South America offers tremendous opportunities for business, but don't assume that business and social practices are the same throughout the region.

Whenever doing business in a foreign country it's always wise to prepare your printed material in the correct language. However, don't be tempted to put it all in Spanish and assume you can get by with that in Brazil. Wrong! In Brazil the official language is Portuguese and for the most part Brazilians do not speak Spanish. They don't speak English either, so if you're doing an important presentation, be sure to have translation and interpretation available.

In São Paulo, Brazil, the main international airport, Guarulhos (GRU) is an hour out of town — more in the rush hour, which is now almost a permanent feature of São Paulo. The locals invariably refer to the airport as Cumbica, but it's one and the same.

In São Paulo, be wary of wandering out alone at night. A new choice now is the Berrini region where a number of multinationals, such as Bank Boston, are relocating and where stunning new hotels, such as the Hilton and Hyatt, have recently opened.

While it's safe and normal to jump in a cab at GRU and SCL (Santiago, Chile) and say “Take me to my hotel”, it's not so safe and normal to do that at EZE (the international airport at Buenos Aires, Argentina). There you're better off to arrange a car in advance, either through City Service Travel, a local and long-established destination management company, or the hotel concierge.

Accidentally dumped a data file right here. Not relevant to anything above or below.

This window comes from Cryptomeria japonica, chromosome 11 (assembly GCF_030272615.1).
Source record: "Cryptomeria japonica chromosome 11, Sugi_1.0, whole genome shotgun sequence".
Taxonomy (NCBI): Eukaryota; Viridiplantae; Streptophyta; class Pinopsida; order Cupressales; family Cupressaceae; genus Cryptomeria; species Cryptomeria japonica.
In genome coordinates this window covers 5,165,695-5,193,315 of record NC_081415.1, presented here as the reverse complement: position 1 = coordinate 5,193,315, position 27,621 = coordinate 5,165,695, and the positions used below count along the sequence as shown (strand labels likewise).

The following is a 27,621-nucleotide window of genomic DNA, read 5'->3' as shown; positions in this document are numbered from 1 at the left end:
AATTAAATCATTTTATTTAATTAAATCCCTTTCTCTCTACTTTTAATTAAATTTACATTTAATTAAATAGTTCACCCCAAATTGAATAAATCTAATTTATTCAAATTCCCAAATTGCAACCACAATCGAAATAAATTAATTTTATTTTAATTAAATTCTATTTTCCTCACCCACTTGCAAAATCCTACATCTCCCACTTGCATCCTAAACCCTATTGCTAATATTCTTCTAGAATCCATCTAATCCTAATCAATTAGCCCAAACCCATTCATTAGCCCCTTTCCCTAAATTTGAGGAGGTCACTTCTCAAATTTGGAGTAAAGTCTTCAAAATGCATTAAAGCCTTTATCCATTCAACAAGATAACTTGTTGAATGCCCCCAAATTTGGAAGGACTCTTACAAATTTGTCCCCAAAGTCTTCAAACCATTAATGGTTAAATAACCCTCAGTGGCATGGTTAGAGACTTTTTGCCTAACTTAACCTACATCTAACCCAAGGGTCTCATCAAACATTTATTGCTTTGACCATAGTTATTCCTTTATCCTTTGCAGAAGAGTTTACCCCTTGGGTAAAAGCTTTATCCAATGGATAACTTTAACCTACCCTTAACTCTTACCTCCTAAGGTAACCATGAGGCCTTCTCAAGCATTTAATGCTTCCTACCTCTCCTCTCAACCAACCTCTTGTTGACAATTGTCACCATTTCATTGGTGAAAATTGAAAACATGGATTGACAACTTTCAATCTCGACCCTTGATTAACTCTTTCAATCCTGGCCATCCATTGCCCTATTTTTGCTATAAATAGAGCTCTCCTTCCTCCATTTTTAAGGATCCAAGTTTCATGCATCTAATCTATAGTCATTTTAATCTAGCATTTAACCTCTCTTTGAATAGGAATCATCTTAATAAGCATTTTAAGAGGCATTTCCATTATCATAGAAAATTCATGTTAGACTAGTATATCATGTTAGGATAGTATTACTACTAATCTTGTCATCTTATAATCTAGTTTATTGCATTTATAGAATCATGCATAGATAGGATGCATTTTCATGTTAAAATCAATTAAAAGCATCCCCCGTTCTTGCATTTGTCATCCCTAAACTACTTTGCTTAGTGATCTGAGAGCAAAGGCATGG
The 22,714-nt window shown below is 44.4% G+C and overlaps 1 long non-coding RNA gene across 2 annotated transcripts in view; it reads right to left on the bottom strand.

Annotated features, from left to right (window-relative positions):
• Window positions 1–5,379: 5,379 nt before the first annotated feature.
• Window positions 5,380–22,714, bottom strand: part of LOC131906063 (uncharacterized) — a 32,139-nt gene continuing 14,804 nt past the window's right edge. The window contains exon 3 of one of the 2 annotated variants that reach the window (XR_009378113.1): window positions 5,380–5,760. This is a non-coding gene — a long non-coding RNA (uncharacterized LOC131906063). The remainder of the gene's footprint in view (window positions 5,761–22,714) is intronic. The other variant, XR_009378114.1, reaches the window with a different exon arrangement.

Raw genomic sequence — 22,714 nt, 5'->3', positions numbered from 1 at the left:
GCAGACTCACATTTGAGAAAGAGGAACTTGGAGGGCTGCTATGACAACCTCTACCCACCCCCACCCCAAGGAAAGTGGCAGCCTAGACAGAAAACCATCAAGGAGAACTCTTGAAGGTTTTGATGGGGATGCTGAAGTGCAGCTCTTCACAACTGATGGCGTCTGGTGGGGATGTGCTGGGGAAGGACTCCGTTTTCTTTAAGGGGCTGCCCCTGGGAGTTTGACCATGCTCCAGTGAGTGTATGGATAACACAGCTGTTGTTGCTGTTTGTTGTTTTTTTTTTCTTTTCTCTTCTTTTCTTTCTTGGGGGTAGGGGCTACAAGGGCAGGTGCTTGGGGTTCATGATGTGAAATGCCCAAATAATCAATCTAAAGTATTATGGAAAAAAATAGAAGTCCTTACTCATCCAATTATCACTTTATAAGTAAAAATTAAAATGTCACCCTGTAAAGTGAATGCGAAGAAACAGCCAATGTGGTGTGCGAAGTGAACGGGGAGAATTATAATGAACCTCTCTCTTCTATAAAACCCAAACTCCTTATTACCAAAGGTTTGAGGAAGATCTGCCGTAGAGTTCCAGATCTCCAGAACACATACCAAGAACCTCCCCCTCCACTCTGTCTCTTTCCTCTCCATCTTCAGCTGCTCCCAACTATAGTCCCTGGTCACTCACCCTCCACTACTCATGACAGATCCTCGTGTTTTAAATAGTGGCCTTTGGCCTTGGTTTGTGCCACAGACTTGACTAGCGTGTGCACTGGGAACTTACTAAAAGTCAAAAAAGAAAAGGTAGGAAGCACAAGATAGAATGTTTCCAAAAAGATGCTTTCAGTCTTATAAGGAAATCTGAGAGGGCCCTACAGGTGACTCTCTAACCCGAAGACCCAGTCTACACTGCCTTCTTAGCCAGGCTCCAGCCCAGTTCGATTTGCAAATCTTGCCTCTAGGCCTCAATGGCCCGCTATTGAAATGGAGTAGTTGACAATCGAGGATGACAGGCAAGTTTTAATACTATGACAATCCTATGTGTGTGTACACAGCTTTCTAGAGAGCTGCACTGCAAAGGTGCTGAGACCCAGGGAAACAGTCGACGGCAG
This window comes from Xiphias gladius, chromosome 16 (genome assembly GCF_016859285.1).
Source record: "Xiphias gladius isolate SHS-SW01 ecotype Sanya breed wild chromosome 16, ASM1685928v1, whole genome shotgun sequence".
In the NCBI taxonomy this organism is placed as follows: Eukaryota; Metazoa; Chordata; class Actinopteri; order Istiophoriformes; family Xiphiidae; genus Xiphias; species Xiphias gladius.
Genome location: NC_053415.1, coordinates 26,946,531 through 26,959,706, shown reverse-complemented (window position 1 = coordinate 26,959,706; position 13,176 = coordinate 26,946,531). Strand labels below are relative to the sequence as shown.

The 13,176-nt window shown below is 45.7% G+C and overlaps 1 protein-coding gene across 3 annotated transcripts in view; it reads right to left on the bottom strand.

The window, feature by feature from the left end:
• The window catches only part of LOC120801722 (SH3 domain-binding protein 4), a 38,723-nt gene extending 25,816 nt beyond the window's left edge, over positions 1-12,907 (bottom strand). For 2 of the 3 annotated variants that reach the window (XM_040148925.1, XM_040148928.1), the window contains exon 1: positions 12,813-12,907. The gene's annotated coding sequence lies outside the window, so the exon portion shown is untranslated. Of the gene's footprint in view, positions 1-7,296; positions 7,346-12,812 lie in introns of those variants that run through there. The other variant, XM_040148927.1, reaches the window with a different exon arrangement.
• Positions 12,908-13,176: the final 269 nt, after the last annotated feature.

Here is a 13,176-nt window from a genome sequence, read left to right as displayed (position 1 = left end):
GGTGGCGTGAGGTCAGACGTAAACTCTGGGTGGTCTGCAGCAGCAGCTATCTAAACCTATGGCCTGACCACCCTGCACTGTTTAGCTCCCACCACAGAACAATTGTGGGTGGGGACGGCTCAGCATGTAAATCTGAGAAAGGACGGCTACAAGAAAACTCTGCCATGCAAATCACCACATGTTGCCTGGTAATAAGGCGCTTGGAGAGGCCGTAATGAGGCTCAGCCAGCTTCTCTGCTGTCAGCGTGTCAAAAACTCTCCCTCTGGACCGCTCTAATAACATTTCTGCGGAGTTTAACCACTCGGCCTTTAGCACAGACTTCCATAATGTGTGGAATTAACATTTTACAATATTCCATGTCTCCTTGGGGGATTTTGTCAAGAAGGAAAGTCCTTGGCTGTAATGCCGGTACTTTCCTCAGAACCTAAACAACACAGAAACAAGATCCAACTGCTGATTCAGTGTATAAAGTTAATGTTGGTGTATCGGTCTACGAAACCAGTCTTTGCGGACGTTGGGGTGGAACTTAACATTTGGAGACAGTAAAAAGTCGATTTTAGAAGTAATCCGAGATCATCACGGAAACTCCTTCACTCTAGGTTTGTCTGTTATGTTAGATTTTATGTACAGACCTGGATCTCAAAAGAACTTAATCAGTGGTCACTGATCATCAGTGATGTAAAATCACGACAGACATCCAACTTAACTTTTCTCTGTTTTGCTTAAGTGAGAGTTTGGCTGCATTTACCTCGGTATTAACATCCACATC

Buenos Aires, home to the tango and the gaucho and rich in Latin flavors is as a result very Latin, where “mañana”, a shrug of the shoulders, and a big smile still works. Not so in Santiago, Chile, the least Latin country in South America. It's much more western in style and more formal, and that can be either good or bad depending on your own style of doing business.

There are only two places on earth where you can snow ski in July — and Chile is one of them. Snow skiing in the summer is a wildly popular incentive for corporate groups.

Finally, you can call your host a Brazilian or a Chilean, but never an Argentinean. He or she is an Argentine. There is one common thread however to doing business in South America and that is gracious, warm hospitable people everywhere you go.